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When My Love, Don’t Cross That River was released in South Korea in 2014, it became the country’s biggest documentary ever and shoot to number 1, even when premiering alongside huge blockbusters. Maybe it’s because My Love, Don’t Cross That River has more heart, love, sweetness, and gut-wrenching sadness that most films even attempt, with this powerful look at a couple who have been married for over 75 years.

Byoung-man Jo and Gyeyeul Kang have been married since they were teenagers, but the affection they show for each other is that of a young love still blossoming. When they clear the snow from around their house, they have impromptu snow fights, Byoung-man will still bring his wife flowers and they both continue to laugh at each other’s jokes that they’ve surely heard hundreds of times before.

At almost 100, Byoung-man’s health is starting to wane, as their usual walks now are filled with breaks and he’s kept up at night by coughing bouts. Despite them both knowing that the end for either of them could be around the corner, they still find comfort in acting like young kids in love, as if nothing else matters.

Director Jin Mo-young doesn’t dig deep into this couple’s past, as we only get hints of their decades-long marriage. Gyeyeul Kang had 12 kids, with only 6 having survived, while the others have died through illness or war. Kang still regrets not being able to purchase long-johns for her children that have passed, and in one of the film’s most staggering moments, she finally purchases them to give to them in the next life. Mo-young introduces us to some of the surviving kids during Kang’s birthday, yet their petty squabbles only make clear why these two have relied just on each other for so long.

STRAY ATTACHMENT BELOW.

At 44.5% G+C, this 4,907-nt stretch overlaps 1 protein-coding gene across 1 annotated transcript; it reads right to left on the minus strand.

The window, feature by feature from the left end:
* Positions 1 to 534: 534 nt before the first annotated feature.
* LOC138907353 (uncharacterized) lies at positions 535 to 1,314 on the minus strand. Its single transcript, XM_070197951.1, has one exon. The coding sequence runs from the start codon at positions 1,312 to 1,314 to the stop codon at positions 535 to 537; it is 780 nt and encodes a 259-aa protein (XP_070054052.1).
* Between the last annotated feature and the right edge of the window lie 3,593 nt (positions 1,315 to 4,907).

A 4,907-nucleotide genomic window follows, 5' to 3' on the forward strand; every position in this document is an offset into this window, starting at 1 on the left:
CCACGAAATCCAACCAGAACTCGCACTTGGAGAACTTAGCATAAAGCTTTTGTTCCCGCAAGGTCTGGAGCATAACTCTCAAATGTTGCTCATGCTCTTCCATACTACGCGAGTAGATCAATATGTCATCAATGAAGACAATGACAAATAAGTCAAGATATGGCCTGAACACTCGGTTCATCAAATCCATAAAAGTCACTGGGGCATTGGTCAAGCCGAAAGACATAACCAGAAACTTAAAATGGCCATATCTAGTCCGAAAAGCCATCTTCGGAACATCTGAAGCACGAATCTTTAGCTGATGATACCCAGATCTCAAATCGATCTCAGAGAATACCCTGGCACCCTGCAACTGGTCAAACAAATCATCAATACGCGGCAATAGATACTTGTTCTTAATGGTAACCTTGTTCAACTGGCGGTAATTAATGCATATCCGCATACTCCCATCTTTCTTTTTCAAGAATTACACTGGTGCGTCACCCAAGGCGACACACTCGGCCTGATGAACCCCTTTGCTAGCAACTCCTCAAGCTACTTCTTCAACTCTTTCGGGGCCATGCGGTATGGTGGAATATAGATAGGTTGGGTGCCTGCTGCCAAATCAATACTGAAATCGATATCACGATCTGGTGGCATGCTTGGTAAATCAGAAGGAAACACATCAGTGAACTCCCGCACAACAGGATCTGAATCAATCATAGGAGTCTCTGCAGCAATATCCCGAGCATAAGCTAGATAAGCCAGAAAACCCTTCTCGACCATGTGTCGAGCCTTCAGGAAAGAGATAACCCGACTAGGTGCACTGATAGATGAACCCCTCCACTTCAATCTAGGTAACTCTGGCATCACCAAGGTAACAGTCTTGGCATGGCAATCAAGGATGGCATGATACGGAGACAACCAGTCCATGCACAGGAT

Mo-young reportedly had access to the couple for fifteen months of filming, and rarely does his cinema verite style feel intrusive or manipulative. At the beginning, Mo-young presents a moment of heartbreak that the film will end on, making My Love, Don’t Cross That River an inevitable ticking clock to loss. Yet when Mo-young later returns to that moment at the film’s end, it’s the only moment that feels calculated. He holds on a moment of grief for far too long, making the viewer suffer through the scene, rather than grieving alongside its subjects. It’s a rare misstep in a film that often knows when to get in and get out with its moments of brutal honesty.

Even though we don’t hear much of their past, that’s one of the many aspects that makes My Love, Don’t Cross That River so wonderful. At this point, all that matters is each other, and the love they have in every remaining moment these two have. My Love, Don’t Cross That River is a beautiful glimpse at lifelong love that will rip your heart out, and make you smile and long for the type of love these two share, often within seconds of each other.

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